Most people are unable to give complete attention to what’s happening right now. Inattention can mean you miss hearing what was said or seeing if someone is uncommitted. Being in the present moment allows you to truly hear what someone says rather than what you wish they had said or what you fear they have said.
Slow down. Wait in order to hear, hear in order to listen, listen in order to speak.
Look and see with open eyes. Scan and study the verbal and non-verbal conversation. Observe how others are taking in what you’re saying and see if you have buy-in or doubters. Listen with the “third ear” to the words, intonation and conviction. Watch for the body language of the speaker and audience. By combining both sound and sight, you will not only pick up the content of what is being communicated but you will be able to pick up what is not said, too.
2. BE AWARE
Being aware starts with being self-aware and receptive. Is about being aware of your arising thoughts and feelings and not being blindsided or hijacked by your emotions or negative patterns. Don’t suppress what you are experiencing. Don’t interfere, just notice. Awareness enables you to maintain sound judgment and make better decisions.
It also means that you’re aware of how you affect others. Constantly observe how your words, actions, demeanor and energy impact those around you. Be receptive and listen for possibilities without judgment. It means you’re aware of the constant feedback loop in the world and the interconnectedness of all things. Leaders who are aware are coachable. They don’t let their ego get in the way of their personal growth. They acknowledge that they don’t know everything.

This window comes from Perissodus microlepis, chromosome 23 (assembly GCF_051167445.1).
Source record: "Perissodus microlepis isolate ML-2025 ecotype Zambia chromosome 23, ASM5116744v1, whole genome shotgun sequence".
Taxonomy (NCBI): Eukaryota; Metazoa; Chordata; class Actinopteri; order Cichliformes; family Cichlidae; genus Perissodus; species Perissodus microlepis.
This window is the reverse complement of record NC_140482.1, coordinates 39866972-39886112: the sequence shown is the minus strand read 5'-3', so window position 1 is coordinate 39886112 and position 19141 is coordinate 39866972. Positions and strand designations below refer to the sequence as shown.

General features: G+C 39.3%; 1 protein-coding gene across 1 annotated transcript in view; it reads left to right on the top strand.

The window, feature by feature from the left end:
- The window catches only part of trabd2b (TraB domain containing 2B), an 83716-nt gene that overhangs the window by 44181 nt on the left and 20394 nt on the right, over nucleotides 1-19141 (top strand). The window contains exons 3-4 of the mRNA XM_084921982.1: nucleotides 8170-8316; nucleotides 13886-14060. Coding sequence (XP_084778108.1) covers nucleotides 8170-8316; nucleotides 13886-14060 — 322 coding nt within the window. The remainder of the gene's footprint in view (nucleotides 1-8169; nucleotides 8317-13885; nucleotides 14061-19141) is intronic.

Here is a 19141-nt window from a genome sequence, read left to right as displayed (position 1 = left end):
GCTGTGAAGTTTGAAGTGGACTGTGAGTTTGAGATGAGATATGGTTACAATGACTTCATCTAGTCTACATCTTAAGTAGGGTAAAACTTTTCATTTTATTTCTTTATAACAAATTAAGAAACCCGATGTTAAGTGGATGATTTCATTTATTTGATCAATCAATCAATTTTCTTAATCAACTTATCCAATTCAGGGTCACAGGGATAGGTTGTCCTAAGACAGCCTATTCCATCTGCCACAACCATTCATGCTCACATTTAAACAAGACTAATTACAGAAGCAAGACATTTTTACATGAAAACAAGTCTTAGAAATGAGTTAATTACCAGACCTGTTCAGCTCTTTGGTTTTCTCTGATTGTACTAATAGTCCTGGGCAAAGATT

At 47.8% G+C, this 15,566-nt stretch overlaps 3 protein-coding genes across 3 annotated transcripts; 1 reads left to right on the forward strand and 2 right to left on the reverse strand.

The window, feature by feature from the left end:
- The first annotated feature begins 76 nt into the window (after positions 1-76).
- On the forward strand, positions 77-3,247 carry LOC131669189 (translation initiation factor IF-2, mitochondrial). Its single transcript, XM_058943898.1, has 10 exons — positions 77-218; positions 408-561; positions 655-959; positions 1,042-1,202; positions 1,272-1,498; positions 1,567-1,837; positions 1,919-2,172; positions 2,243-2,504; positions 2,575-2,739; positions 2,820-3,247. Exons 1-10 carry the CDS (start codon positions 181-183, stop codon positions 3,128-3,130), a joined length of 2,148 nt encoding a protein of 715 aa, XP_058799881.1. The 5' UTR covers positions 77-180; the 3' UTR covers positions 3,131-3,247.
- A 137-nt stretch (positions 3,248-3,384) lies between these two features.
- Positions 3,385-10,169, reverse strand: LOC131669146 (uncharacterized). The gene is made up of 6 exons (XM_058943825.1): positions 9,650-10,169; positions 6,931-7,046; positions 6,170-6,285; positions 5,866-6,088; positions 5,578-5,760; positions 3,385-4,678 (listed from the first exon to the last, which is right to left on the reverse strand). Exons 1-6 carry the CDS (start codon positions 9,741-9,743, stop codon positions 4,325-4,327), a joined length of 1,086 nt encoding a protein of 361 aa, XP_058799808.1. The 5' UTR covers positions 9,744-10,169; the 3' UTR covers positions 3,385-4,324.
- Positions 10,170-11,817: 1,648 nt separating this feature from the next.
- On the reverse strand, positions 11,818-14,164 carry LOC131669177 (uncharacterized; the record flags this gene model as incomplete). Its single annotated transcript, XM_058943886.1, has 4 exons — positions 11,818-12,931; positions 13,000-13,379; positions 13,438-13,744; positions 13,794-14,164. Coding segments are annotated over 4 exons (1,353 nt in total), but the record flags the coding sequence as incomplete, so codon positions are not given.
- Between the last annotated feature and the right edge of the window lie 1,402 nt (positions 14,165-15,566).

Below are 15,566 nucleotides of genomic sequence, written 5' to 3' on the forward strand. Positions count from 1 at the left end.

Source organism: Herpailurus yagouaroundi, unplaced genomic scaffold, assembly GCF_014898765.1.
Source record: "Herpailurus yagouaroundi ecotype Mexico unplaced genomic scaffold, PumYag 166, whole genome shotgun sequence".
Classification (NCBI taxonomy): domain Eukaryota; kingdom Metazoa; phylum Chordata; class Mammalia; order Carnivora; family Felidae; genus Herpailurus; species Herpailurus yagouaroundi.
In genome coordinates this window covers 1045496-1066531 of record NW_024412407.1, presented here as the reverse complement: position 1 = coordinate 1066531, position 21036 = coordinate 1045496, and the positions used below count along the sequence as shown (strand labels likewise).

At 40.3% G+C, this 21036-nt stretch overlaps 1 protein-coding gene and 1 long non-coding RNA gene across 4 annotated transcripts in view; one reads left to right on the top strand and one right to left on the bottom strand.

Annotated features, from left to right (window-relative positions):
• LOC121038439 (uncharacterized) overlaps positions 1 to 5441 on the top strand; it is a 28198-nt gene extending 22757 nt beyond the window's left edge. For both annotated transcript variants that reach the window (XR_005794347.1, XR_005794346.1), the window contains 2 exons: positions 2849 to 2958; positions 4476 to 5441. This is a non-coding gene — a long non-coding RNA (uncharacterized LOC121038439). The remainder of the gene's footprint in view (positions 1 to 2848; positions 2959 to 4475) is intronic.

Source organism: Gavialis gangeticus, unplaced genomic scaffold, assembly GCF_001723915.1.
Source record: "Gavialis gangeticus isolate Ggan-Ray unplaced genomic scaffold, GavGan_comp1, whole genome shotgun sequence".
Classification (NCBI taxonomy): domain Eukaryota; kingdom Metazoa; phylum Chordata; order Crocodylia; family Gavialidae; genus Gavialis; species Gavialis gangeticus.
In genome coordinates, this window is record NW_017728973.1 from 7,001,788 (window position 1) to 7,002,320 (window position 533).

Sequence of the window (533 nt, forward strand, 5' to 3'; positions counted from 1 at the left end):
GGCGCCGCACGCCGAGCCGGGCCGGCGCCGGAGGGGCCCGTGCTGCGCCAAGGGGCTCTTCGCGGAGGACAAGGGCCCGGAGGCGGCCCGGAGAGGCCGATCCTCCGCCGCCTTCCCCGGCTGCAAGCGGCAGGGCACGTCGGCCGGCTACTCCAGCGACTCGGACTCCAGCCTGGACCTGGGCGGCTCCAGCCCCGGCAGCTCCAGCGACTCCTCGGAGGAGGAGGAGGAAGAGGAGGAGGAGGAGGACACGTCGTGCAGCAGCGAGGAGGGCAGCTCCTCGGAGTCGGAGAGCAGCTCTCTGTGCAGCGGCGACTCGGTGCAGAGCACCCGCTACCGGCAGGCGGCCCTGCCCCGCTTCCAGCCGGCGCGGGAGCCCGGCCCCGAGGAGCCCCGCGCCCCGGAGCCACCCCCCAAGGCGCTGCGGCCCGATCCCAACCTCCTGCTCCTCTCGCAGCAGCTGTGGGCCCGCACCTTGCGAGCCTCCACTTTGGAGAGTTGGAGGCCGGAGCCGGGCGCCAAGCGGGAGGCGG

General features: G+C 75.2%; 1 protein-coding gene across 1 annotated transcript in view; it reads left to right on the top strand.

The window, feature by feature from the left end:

3. BE CALM
Have you ever noticed how much easier it is to have a conversation with someone who is relaxed? While people appear to have a greater tendency toward calmness, the good news is that calmness and relaxation are completely learnable. A leader that remains calm under any circumstance is invaluable. When you are less impulsive you’re more likely to respond appropriately vs. being reactive. It allows you to keep control of any situation, which assures others that a difficult task is manageable. This allows employees to face challenges from the perspective of problem solving rather than causing them to panic.
4. BE FOCUSED
When you’re focused, you concentrate on what you know is a priority. It’s about keeping distractions in the background while focusing on the task at hand. It means you can be in a meeting from beginning to end without your mind wandering. To give your undivided attention, give attention to only one task at a time. Studies show that people spend up to 50% of their time not thinking about the task at hand. Adding the fact that the average worker gets interrupted every 11 minutes and considering that it takes him/her about 25 minutes to get back to the original task, shows how important being able to focus is for our productivity.
Multitasking is the greatest barrier to our ability to focus and the most overrated skill in our culture — It’s a bad excuse for our inability to concentrate. It’s so ingrained in our culture that we admire multitasking when we ought to be demonizing it for killing efficiency & effectiveness.